The politicians obstructing the construction of the wall along our southern border ought to come down to El Paso for President Trump’s rally Monday night and try to tell people here that we should tear down our wall with Juarez.
Democrats in Washington are fighting tooth and nail to stop even one inch of a new wall, insisting that border walls are “ineffective” and “immoral.” Democrat politicians have decided that they know better than our Border Patrol agents, who say physical barriers are necessary for border security, and proclaim that all we need to secure the border is a few new surveillance drones.
So why don’t they just take their reasoning to its logical conclusion and tell us to tear down our wall?
The answer is that they wouldn’t dare because they know full well we’d tell them to get lost. Unlike them, we’ve seen with our own eyes just how effective border walls really are.
El Paso remains one of the safest big cities in America despite being only walking distance from violence-plagued Juarez. In the last decade, our sister city endured the brunt of one of the greatest humanitarian disasters in the history of this continent, the still-simmering Mexican Drug War. Media outlets have called Juarez “the most dangerous place on earth.”
Luckily for us in El Paso, this explosion of violence came at the same time that the 2006 Secure Fence Act was passed. Murder rates in Juarez rose to levels more typical of Middle Eastern warzones than North American cities, and in 2010, as our wall was being completed, Juarez was awash with blood. More than 3,000 people were killed in a city of just over 1.3 million inhabitants.
El Paso, conversely, only had five murders that year. Five.
That number represents a decrease of more than 90 percent from the peak of violence in the early 90’s. While decades of outstanding police work and good public policy were the key to making our city one of the safest in America, the border wall has been crucial for securing that painstaking progress.
The wall allows our Customs and Border Patrol agents to maintain an effective barrier against the horrific violence on our doorstep, which would negate all of our hard-won gains if the criminals responsible for it were allowed to enter our city unimpeded. While Juarez has made progress in recent years, it still remainstragically violent.
No one in their right mind would suggest that El Paso should become more like Juarez, but that’s exactly what would happen if we were to tear down the barrier that allows us to control who is coming into our city from one of the continent’s most violent places, and intercept the drugs that fuel that violence.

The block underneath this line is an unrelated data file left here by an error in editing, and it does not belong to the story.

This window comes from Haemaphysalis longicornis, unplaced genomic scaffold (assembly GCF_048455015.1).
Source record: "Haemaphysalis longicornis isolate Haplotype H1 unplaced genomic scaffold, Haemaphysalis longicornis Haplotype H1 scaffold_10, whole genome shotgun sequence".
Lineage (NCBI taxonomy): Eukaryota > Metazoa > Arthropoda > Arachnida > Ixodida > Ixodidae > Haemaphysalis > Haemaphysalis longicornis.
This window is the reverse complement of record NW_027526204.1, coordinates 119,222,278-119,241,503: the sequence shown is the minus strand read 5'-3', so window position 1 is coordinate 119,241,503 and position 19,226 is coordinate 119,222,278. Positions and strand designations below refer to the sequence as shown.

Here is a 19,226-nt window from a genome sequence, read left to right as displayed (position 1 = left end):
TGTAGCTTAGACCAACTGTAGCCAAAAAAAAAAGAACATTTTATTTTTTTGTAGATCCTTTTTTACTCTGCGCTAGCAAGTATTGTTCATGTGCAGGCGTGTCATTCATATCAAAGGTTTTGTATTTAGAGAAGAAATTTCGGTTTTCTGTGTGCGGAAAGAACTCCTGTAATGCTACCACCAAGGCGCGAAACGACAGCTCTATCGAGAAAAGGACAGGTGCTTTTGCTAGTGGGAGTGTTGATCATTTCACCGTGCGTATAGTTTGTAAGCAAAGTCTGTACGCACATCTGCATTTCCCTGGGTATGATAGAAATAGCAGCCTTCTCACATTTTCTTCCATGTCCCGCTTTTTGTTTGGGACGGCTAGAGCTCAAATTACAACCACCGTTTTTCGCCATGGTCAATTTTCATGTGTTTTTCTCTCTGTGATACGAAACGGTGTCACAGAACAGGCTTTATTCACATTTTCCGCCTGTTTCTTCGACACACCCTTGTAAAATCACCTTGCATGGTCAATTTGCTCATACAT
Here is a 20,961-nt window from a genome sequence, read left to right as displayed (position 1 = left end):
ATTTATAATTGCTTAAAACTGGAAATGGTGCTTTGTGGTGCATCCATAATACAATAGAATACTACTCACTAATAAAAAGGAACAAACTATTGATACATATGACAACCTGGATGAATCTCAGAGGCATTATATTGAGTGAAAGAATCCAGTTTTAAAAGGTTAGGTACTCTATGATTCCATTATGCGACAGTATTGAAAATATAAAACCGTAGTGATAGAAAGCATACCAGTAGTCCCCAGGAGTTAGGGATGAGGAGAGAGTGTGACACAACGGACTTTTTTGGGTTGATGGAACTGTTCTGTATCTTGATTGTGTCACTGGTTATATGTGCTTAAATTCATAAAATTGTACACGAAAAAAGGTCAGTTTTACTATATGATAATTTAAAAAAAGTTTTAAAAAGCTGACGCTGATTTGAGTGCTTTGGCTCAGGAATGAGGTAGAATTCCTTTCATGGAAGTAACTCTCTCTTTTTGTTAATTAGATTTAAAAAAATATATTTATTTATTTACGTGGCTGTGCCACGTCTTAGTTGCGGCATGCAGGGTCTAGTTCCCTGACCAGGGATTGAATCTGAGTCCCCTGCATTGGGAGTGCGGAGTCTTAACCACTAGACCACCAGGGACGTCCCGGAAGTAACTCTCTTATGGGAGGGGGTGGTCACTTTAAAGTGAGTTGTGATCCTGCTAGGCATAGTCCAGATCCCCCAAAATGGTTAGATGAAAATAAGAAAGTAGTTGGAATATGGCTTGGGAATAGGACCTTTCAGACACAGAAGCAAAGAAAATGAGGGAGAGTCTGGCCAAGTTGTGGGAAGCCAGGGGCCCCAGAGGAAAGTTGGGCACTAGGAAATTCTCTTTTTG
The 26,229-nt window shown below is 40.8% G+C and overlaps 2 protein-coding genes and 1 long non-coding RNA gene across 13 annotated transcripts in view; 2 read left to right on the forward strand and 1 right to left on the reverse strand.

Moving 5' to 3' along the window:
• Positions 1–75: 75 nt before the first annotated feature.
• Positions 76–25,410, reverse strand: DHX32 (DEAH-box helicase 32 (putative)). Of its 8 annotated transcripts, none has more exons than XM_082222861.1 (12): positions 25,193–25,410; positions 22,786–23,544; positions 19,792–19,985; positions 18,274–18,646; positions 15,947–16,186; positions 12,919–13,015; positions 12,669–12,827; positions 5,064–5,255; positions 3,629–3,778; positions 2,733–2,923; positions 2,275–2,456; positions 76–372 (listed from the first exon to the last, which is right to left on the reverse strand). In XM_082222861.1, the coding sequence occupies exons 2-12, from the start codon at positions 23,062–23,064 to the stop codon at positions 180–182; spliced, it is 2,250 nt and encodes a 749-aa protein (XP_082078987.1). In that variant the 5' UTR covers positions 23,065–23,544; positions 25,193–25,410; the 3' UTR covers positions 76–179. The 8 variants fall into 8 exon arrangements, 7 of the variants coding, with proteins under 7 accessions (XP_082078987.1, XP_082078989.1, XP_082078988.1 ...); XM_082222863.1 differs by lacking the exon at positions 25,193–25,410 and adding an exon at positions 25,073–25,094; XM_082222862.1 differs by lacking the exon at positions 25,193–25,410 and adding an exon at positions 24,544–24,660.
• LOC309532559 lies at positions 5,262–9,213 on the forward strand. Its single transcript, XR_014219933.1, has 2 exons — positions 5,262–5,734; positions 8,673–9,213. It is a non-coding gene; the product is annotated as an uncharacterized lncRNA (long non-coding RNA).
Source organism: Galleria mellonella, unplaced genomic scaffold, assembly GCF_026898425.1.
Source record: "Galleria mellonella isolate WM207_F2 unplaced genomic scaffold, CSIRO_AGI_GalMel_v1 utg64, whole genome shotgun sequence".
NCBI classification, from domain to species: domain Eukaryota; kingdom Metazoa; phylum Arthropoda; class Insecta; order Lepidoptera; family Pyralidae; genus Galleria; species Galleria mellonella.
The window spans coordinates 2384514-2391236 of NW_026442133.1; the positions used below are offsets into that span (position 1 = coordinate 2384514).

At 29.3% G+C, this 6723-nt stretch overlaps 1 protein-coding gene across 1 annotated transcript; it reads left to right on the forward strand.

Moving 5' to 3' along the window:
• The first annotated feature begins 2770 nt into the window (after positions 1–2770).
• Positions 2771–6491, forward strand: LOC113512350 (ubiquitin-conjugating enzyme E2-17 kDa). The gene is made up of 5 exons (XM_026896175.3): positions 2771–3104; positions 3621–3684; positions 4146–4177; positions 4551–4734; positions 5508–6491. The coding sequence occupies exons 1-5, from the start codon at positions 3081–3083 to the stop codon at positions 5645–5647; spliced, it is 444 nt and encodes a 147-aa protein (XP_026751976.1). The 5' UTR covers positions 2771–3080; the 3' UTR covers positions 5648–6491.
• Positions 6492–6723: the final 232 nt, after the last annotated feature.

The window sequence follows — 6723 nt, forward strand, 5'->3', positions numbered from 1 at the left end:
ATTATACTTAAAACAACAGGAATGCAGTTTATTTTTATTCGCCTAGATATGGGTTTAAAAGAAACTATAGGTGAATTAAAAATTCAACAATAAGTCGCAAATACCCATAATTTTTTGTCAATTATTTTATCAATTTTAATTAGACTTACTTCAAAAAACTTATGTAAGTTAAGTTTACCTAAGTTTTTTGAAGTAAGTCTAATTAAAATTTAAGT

Yet, the groups planning to protest the President’s rally Monday night are blithely parroting the Democrats’ position on border security, which essentially demands that we leave America’s entire border as porous as El Paso’s once was before our wall went up.
The President is visiting El Paso because it showcases a perfect example of how a simple construction project has been incredibly effective in making a once-lawless border very secure, with apprehensions for illegal crossings down more than 90 percent. He’s coming here to propose replicating the same proven solution along 234 carefully-selected miles along the border where law enforcement professionals tell us barriers will be most effective.
Tickets are first-come, first-served, so if any obstructionist Democrats feel like coming out here and telling the people of El Paso that walls don’t work, we’ll be happy to set them straight.
Rick Seeberger was a candidate for Texas Congressional District 16 which represents the majority of El Paso County. Now founder of El Pasoans United, an Initiative standing up for truth; educating El Pasoans; and taking civic action for government accountability, transparency, and fiscal responsibility.
The El Paso Herald-Post welcomes guest columns, open letters, letters to the Editor and analysis pieces for publication, to submit a piece or for questions regarding guidelines, please email us at email@example.com